Special-authority courts ‘going too far,’ Turkish PM says
PM Recep Tayyip Erdoğan (C) and his wife Emine Erdoğan join an opening ceremony yesterday in Çanakkale. On the right is Çnakkale Gov Güngör Azim Tuna. AA photo
Turkey’s premier has strongly criticized special-authority courts and accused them of “going too far” by attempting to prosecute the national intelligence chief.
“He was instructed by me. If you will take someone [to prosecute], then take me,” Prime Minister Recep Tayyip Erdoğan said in his televised remarks late June 6. That act by special-authority courts created obstacles for running the state, he said.
Erdoğan said the government wanted to use all instruments in Turkey’s struggle against terror. However, the judiciary acted quite to the contrary and has caused members of the intelligence organization worries and doubts.
Erdoğan said the prosecutors were acting as if they were “a different power within the state… they were the state.” Prosecutors think they can summon anyone including the president, he said.
The government has stepped up the struggle against coup networks and gangs, Erdoğan said, adding that they would not step back.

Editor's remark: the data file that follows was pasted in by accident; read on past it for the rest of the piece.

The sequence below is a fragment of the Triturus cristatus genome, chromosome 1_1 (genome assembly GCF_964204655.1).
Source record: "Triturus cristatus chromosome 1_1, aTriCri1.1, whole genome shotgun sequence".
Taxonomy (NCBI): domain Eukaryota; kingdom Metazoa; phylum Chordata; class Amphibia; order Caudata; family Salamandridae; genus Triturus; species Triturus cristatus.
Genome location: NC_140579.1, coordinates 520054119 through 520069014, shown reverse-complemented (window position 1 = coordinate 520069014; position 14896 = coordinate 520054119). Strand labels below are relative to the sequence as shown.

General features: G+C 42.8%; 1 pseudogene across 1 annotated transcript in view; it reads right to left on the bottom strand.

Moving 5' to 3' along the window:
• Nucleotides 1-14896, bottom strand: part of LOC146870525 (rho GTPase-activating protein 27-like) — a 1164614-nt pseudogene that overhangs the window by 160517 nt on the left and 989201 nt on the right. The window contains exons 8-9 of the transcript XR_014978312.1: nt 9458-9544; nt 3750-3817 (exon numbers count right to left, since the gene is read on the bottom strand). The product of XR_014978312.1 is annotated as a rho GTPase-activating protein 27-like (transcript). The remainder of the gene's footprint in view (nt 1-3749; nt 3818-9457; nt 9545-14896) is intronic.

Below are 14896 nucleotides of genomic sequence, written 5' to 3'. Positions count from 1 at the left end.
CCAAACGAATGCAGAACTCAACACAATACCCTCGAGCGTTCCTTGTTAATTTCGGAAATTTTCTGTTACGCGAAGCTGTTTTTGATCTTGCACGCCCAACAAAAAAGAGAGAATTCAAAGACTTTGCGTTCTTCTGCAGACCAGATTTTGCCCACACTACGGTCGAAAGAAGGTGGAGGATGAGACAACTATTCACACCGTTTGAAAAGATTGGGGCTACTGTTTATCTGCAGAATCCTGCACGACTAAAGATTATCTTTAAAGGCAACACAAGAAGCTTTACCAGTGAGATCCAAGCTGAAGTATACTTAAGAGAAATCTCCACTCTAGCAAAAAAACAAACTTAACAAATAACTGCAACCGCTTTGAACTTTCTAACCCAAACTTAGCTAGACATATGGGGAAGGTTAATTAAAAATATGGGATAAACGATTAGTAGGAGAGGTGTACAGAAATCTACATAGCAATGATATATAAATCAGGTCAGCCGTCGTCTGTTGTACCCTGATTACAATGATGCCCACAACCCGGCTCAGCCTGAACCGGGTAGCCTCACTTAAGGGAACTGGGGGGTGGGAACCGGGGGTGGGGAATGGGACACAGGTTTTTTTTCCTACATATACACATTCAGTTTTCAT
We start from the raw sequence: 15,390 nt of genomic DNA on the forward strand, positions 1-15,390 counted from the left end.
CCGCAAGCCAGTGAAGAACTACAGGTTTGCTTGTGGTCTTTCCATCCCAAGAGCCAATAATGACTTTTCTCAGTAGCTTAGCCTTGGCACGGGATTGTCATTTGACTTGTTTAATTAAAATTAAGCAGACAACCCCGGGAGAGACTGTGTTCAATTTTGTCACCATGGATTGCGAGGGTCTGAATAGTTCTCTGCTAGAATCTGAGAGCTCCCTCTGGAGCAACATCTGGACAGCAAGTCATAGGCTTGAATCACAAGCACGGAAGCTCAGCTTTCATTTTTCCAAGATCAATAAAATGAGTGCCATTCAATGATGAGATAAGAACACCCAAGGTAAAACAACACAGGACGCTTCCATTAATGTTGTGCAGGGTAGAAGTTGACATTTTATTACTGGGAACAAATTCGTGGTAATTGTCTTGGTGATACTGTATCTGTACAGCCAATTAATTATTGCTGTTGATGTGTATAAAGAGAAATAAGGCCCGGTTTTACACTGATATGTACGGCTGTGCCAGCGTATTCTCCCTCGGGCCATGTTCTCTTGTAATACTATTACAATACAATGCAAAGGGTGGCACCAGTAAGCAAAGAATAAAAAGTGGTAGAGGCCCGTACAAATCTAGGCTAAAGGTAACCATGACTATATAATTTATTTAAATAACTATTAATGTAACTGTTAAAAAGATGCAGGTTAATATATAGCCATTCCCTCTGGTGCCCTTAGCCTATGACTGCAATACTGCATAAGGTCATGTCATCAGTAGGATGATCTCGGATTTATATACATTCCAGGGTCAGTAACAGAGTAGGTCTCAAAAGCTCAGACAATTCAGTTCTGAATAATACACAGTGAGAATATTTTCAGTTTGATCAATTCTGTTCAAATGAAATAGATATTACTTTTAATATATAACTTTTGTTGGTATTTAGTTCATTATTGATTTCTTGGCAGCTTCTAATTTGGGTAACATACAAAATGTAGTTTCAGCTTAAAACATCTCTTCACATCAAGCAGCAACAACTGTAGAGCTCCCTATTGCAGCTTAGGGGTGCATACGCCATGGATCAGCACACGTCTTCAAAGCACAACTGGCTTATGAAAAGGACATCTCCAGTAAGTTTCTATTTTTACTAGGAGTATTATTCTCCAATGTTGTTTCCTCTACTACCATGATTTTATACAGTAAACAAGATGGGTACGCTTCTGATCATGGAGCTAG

His government will study the issue of Article 250 of the Code of Criminal Procedure, the prime minister said.
Article 250 amassed great authority and the judicial structure used that authority according to its will, Erdoğan said, adding that the government would study the legislation and then take a step, but that this did not mean the struggle against coups would never end.
Noting that a number of people, including soldiers, journalists and politicians were being jailed pending trial, Erdoğan said their aim was to ease those practices in favor of trials without imprisonment. “All those cases destroy confidence in the judiciary,” he said.
The main opposition party found Erdoğan’s statement on amending Article 250 positive but late. “We have long been saying that those courts have entered the political authority’s service,” Republican People’s Party (CHP) leader Kemal Kılıçdaroğlu tsaid yesterday. The concept of special-authority courts has no place in democracies and should be entirely repealed, he said.
Meanwhile, Deputy Prime Minister Bekir Bozdağ said the changes would only be procedural and would not affect ongoing cases.
The work has yet to be detailed, but changes would be made regarding the methodology, Bozdağ said yesterday.
“The reasons for arrest are not changed or eradicated. As long as crime and punishment remain, the courts can give their verdicts with any methodology.”